More than 500 people have learned to drive a Model T at the Gilmore Car Museum near Kalamazoo this year.
"(At) first, I was terrified. Absolutely terrified that I was going to break something, but then you realize that these things were built bulletproof," said Keith Maes, a 49-year-old from Kentwood, who was one of two dozen people who took part in a recent Model T class. The four-hour classes cost $105 and include three student drives and three ride-and-observe sessions inside Henry Ford's motorcar for the masses.
Instructors such as Jim Brand are there every step of the way, including to hand-crank the Model T if the novice drivers stall it, as they sometimes do.
Brand is a longtime Model T fan. Really long. The 92-year-old drove Model T’s as a teenager living in Dearborn, Henry Ford's hometown and the current home of the auto company he pioneered. Brand has a 1926 model that he drives in parades, at graduations and weddings.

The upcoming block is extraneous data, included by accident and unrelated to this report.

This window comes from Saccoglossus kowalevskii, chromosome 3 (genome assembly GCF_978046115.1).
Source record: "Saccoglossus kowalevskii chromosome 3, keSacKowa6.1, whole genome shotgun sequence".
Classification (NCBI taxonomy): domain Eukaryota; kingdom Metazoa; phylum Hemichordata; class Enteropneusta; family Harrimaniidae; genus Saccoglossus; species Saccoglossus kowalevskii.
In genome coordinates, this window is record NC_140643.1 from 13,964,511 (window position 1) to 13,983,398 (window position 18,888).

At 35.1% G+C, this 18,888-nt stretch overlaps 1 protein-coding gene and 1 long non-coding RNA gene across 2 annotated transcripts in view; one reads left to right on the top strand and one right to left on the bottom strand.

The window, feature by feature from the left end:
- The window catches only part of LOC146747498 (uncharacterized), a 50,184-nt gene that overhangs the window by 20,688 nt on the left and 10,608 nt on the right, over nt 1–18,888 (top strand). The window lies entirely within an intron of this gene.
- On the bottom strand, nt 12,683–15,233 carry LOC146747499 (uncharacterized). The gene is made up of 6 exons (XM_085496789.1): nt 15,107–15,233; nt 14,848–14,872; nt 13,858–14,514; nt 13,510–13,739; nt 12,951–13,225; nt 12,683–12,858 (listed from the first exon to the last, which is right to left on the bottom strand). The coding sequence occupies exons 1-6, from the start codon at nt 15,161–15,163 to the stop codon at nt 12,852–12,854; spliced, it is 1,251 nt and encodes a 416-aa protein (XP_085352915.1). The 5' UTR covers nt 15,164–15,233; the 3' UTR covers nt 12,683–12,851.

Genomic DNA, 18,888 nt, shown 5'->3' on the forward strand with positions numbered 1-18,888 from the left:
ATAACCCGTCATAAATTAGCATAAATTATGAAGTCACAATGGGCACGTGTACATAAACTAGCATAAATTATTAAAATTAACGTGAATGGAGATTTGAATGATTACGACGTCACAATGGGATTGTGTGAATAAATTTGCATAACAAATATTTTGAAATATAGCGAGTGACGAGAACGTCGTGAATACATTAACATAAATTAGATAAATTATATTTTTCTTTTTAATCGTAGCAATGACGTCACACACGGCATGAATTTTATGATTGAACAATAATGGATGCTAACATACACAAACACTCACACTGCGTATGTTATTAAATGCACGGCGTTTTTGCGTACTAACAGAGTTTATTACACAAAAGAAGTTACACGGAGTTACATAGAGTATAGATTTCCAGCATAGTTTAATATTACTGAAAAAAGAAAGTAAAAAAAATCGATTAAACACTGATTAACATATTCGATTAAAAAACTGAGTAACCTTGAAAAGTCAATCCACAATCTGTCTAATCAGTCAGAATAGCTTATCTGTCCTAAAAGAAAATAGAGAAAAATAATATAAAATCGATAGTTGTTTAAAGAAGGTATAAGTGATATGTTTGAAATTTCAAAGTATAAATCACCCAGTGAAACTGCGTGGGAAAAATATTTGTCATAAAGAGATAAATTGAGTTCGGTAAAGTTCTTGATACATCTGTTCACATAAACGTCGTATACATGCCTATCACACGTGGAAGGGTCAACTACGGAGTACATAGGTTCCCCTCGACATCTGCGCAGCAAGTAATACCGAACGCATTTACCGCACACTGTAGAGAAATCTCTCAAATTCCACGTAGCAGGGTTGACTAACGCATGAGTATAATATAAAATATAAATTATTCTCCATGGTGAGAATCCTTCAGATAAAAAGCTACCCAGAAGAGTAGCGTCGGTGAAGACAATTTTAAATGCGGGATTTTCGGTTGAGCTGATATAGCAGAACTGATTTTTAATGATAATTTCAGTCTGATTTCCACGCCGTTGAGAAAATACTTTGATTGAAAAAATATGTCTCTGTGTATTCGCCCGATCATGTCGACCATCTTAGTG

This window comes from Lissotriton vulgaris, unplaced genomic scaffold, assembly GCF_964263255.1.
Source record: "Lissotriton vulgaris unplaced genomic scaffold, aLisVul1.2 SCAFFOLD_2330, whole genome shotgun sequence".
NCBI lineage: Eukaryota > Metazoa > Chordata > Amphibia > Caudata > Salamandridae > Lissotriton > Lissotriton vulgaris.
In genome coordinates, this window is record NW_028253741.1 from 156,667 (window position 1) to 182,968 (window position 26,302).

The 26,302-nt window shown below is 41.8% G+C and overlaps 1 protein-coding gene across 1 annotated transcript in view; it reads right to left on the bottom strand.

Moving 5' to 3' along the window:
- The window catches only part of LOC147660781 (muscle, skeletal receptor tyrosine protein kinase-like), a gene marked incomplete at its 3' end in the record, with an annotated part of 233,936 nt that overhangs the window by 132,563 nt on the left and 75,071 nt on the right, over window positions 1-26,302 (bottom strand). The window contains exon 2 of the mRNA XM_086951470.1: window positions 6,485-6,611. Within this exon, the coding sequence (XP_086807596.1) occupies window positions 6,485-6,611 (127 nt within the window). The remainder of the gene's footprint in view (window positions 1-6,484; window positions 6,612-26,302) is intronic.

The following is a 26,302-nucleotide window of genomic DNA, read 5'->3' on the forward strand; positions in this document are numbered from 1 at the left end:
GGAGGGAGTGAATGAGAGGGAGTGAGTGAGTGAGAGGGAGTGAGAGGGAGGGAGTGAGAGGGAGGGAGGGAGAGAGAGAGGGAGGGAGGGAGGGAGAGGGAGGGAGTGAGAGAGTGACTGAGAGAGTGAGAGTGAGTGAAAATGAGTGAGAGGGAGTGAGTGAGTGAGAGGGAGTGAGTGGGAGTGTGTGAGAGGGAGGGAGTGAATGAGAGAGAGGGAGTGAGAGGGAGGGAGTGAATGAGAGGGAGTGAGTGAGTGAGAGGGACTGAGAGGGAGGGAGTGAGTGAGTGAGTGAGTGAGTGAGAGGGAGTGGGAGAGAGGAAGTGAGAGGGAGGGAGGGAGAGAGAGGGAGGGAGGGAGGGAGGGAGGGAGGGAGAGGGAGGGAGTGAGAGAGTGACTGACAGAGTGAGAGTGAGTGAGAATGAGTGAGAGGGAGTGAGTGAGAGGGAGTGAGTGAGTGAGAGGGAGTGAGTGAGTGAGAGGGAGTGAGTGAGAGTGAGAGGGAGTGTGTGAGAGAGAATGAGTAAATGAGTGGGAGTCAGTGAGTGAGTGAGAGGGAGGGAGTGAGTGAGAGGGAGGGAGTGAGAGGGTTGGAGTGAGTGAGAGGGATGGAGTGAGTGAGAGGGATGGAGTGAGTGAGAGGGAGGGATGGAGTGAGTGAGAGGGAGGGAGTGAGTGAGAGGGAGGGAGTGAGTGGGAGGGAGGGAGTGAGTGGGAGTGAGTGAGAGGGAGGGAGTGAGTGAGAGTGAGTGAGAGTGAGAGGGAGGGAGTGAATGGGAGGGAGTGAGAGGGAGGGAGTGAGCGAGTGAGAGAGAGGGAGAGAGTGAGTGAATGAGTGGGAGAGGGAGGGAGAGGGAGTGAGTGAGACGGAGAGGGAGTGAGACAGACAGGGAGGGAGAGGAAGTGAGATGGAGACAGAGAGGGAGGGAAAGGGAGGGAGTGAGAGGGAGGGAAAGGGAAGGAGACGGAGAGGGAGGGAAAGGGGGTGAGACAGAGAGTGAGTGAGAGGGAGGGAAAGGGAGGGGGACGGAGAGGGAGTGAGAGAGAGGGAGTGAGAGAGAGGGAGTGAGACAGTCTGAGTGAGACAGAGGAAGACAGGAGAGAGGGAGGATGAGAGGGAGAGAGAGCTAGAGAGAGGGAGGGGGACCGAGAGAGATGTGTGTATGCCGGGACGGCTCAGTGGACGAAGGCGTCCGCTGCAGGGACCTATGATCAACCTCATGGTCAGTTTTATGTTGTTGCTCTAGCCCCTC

"I owned three Model T’s in high school. They were cheap. High school kids look for cheap cars," said Brand, a retired college professor who lives in Stanwood, Michigan.
Once the students complete the course, they attend a graduation ceremony, where they are presented with a book about the Model T, a DVD of vintage newsreel footage and a driving school certificate.
Maes received his certificate on a day when history was made.
Alan Bennett from suburban Detroit became the youngest person ever to complete the class — an achievement that was noted at the ceremony.
"It was fun, really, because I only did go-carts before," said the 12-year-old, whose father, a designer with General Motors, cheered him on and took pictures as his son went on the various drives.